Middle school represents a giant leap forward for all tweens and preteens, but the distance seems farther for those with attention deficit hyperactivity disorder (ADD/ADHD). Middle schoolers must exercise more elaborate cognitive strategies, coordinate the demands of various courses and activities, and cope with the pressure cooker of adolescent social life. Often, the required skills are the ones that pose the greatest challenge for ADDers, and many students who excelled in grade school have a hard time keeping up.
ADD/ADHD in Middle School: Building on Academic Basics
Having learned the three Rs in grade school, middle school students are poised to integrate and build on basic skills. New-found cognitive strengths allow them to think deductively, to use abstraction and interpretation, and to understand ambiguity in language -- skills that begin to be reflected in classroom discussions and student compositions. For children with ADHD, the academic stakes are higher, and so they need learning strategies more than ever.
What Teachers Can Do
- Sharpen study skills. Some ADDers have trouble storing and retrieving memories -- an obstacle to effective studying. Teach them how to identify and review material that's likely to appear on tests. In textbooks, point out clues to important information: colored fonts, sidebars, chapter summaries.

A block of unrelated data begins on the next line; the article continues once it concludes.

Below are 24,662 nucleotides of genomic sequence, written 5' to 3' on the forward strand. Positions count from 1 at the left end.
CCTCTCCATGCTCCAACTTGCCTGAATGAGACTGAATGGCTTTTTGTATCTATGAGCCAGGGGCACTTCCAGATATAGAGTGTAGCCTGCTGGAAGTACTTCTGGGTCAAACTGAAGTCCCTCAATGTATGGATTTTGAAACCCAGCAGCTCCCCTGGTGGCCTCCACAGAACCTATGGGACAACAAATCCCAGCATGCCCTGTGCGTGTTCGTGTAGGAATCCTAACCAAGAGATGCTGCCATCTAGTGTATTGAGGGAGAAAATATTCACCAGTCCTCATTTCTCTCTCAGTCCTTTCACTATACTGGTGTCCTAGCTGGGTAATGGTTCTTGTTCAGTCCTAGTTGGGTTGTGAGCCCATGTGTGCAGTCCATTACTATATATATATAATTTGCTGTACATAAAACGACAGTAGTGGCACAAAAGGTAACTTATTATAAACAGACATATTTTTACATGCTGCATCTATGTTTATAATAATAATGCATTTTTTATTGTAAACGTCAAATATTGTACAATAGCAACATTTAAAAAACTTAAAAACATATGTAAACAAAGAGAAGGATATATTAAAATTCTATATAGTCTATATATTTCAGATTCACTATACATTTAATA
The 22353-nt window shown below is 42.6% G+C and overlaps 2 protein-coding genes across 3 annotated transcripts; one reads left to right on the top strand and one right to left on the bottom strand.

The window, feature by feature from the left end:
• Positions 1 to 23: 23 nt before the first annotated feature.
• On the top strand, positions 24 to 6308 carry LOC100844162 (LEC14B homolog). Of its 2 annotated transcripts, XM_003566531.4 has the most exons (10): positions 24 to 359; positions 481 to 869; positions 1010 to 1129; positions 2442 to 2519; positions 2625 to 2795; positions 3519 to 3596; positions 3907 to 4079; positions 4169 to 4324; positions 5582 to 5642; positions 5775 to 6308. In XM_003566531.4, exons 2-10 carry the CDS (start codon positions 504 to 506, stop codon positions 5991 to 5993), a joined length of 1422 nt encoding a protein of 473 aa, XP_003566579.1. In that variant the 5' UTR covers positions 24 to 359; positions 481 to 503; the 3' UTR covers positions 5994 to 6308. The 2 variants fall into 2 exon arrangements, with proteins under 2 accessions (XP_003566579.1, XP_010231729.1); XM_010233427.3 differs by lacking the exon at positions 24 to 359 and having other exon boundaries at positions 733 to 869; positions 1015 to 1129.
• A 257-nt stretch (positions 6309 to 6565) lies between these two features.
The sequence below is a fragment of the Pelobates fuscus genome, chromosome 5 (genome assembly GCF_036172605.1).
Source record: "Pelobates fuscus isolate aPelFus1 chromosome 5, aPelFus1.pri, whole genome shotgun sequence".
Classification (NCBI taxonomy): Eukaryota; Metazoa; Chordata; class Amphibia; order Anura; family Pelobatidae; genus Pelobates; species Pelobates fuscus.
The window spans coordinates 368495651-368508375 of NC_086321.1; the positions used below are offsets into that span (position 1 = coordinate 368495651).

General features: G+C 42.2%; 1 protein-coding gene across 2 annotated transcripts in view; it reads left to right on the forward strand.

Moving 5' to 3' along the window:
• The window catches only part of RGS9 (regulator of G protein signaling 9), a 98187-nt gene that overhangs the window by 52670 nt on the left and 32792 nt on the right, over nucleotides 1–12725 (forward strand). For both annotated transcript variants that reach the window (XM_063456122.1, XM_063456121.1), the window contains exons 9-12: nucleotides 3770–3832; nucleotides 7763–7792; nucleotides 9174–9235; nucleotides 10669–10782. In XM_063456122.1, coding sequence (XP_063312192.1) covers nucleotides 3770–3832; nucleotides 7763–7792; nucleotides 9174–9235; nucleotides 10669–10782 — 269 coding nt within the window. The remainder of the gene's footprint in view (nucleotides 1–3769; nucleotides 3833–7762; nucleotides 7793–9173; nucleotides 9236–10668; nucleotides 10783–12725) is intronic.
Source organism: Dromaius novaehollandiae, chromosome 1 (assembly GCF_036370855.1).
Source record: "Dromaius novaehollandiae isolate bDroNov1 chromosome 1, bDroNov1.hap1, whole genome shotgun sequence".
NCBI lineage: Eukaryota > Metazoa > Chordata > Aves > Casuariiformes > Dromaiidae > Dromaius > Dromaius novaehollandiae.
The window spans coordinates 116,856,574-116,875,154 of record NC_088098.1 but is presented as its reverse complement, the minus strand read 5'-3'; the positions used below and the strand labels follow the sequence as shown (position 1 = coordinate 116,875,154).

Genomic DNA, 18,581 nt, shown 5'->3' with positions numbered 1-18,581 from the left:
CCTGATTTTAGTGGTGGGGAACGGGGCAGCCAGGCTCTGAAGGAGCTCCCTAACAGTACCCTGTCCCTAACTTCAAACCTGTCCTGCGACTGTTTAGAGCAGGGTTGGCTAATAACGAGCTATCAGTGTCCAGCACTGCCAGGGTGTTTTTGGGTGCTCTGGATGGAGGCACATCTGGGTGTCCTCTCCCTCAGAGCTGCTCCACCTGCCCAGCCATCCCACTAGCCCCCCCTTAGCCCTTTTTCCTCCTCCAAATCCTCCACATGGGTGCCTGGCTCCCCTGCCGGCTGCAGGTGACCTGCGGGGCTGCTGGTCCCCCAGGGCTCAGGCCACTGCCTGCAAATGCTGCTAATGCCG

- Use "question words" as cues. In studying photosynthesis, for example, ask: Where does it occur? Why is it an important process for the plant?
- Create a math memento. Success in mathematics also requires memory, including recall of the steps needed to solve a problem. Have students write model problems and mathematical formulas on note cards. Punch a hole in the corner of each, and attach them to a key ring for easy reference.
- Raise reading awareness. Effective use of written materials requires reading critically, skimming rapidly, and scanning to find facts. ADDers may have trouble with all of these -- losing focus when skimming or scanning, and difficulty comprehending and restating ideas.
Show how chapters of texts are organized, and how to track down needed information. To aid comprehension, have students summarize and elaborate on the text's main points.
- Appeal to different learning styles. In middle school, lecture-type learning often takes over. Be aware of students who learn better visually or with hands-on experience, and incorporate those elements into your lessons.
- Recognize the breaking point. Students with ADD/ADHD may need breaks to sustain mental effort. Find an unobtrusive way to let them blow off steam -- like pacing in the back of the classroom.
Step Two: What Parents Can Do
Step Three: How Teachers Can Boost Social Skills
Step Four: How Parents Can Boost Social Skills
Step Five: How Teachers Can Help with Organizing
Step Six: How Parents Can Help with Organizing